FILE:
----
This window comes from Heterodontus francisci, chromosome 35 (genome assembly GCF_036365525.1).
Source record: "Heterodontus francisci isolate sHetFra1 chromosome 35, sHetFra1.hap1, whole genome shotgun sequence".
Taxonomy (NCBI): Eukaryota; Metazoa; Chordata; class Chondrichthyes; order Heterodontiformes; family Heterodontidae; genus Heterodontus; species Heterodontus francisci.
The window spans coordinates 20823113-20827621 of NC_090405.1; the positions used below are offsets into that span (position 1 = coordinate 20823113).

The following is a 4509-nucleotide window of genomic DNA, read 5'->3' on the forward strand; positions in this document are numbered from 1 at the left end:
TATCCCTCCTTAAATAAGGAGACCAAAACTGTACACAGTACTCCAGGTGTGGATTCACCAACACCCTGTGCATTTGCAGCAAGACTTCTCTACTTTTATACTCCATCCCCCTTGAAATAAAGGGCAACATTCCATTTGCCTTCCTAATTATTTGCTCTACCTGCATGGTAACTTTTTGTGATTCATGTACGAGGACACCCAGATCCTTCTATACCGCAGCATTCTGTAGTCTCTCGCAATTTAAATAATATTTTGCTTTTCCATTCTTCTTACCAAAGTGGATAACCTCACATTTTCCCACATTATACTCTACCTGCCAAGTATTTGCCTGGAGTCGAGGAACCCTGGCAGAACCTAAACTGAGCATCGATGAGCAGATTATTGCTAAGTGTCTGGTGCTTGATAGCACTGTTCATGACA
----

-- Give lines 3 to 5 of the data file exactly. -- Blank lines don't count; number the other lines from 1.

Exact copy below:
Taxonomy (NCBI): Eukaryota; Metazoa; Chordata; class Chondrichthyes; order Heterodontiformes; family Heterodontidae; genus Heterodontus; species Heterodontus francisci.
The window spans coordinates 20823113-20827621 of NC_090405.1; the positions used below are offsets into that span (position 1 = coordinate 20823113).

The following is a 4509-nucleotide window of genomic DNA, read 5'->3' on the forward strand; positions in this document are numbered from 1 at the left end: